6.2.6 Vomiting and aspiration(125)
6.2.7 Prolonged interruption of ventilation for intubation(3,126)
6.2.8 Failure to establish adequate functional residual capacity in the newborn(133-135)
6.2.9 Movement of unstable cervical spine (more than by any commonly used method of endotracheal intubation).(136)
6.2.10 Failure to exhale due to upper airway obstruction during percutaneous transtracheal ventilation.(118,136)


Despite adequate management of airway emergencies, desired outcome may not be achieved because of the patient's underlying condition and progression of the process leading to the need for emergency airway management.


The need for management of airway emergencies is dictated by the patient's clinical condition. Careful observation, the implementation of basic airway management techniques, and laboratory and clinical data should help determine the need for more aggressive measures. Specific conditions requiring intervention include
8.1 Inability to adequately protect airway (eg, coma, lack of gag reflex, inability to cough) with or without other signs of respiratory distress.
8.2 Partially obstructed airway. Signs of a partially obstructed upper airway include ineffective patient efforts to ventilate, paradoxical respiration, stridor, use of accessory muscles, patient's pointing to neck, choking motions, cyanosis, and distress. Signs of lower airway obstruction may include the above and wheezing.
8.3 Complete airway obstruction. Respiratory efforts with no breath sounds or suggestion of air movement are indicative of complete obstruction.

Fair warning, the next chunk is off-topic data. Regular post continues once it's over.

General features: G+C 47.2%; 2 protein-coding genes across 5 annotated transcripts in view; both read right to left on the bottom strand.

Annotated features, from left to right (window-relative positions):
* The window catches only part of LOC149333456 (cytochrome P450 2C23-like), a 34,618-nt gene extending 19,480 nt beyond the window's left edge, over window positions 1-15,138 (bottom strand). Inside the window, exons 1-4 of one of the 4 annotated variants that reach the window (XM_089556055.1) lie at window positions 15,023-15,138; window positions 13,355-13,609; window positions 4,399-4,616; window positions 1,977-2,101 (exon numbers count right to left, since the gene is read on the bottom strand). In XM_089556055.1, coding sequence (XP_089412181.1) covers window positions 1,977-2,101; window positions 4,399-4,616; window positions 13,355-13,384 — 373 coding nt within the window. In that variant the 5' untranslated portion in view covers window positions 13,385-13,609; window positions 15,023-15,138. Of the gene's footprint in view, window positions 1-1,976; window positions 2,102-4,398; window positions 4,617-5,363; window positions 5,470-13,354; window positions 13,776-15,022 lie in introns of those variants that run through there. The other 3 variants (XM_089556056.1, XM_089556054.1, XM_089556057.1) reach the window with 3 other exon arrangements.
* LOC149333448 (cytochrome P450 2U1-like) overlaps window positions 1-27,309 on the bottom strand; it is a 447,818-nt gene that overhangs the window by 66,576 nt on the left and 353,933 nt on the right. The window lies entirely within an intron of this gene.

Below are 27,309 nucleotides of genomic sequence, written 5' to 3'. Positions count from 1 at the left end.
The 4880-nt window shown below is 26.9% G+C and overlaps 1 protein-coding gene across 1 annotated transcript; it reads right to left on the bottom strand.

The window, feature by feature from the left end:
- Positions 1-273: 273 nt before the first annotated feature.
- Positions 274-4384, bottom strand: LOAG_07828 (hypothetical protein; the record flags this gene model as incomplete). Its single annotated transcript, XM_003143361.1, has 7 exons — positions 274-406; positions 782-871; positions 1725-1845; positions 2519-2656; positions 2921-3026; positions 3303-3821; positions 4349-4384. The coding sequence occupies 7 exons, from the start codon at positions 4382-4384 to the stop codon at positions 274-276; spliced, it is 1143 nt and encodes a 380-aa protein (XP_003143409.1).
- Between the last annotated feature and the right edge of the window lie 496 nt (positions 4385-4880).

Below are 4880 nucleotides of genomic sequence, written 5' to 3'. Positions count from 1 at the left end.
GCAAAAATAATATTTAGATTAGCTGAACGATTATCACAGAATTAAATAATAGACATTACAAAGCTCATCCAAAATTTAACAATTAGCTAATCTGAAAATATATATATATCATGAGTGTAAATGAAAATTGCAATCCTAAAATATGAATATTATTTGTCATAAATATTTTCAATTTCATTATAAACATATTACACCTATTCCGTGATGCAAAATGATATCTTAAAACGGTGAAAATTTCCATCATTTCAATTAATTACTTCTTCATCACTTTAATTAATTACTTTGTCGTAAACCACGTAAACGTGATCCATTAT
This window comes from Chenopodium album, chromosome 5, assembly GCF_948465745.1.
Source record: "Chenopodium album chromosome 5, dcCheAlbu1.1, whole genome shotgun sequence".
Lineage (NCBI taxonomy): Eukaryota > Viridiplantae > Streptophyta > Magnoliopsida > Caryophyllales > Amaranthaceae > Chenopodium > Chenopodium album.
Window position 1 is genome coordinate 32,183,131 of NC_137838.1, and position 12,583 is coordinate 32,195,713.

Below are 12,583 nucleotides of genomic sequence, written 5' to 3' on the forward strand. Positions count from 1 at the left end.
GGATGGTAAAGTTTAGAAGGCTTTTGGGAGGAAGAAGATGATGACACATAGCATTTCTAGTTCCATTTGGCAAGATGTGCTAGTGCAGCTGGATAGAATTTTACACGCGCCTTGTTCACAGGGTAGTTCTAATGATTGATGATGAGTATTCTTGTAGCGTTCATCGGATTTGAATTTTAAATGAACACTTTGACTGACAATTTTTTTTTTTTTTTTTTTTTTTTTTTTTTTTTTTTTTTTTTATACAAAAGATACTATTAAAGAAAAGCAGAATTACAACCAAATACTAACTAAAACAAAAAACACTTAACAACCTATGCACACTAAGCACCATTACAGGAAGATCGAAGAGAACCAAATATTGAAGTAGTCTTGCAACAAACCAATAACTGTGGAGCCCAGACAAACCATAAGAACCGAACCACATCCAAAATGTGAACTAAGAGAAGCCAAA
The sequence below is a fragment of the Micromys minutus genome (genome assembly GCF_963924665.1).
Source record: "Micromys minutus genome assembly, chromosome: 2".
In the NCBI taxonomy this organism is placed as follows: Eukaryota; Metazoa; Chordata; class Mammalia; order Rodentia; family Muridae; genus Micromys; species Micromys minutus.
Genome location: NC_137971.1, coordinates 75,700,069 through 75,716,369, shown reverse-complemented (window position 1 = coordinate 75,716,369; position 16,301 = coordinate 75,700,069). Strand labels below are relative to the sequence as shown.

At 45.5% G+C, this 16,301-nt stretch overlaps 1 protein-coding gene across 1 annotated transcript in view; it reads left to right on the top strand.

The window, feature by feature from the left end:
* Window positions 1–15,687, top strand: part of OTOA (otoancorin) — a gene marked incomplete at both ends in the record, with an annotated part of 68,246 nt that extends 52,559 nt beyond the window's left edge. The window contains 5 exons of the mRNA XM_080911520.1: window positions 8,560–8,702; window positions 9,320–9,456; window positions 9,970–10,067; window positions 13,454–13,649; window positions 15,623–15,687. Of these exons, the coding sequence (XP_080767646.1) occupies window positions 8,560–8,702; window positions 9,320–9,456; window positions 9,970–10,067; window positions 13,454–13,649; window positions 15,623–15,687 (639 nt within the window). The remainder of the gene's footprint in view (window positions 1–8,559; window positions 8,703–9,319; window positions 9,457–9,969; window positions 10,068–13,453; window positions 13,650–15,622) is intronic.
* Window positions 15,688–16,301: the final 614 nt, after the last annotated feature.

8.4 Apnea. No respiratory efforts are seen. May be associated with cardiac arrest.
8.5 Hypoxemia, hypercarbia, and/or acidemia seen on arterial blood gas analysis, oximetry or exhaled gas analysis.
8.6 Respiratory distress. Elevated respiratory rate, high or low ventilatory volumes, and signs of sympathetic nervous system hyperactivity may be associated with respiratory distress.


Timely intervention to maintain the patient's airway can improve outcome in terms of survival and level of function. Under rare circumstances, maintenance of an airway by nonsurgical means may not be possible. Despite optimal maintenance of the airway, patient outcomes are affected by patient-specific factors. Lack of availability of appropriate equipment and personnel may adversely affect patient outcome. Monitoring and recording are important to the improvement of the process of emergency airway management. Some aspects (eg, frequency of complications of tracheal intubation or time to establishment of a definitive airway) are easy to quantitate and can lead to improvement in hospitalwide systems. Patient condition following the emergency should be evaluated from this perspective.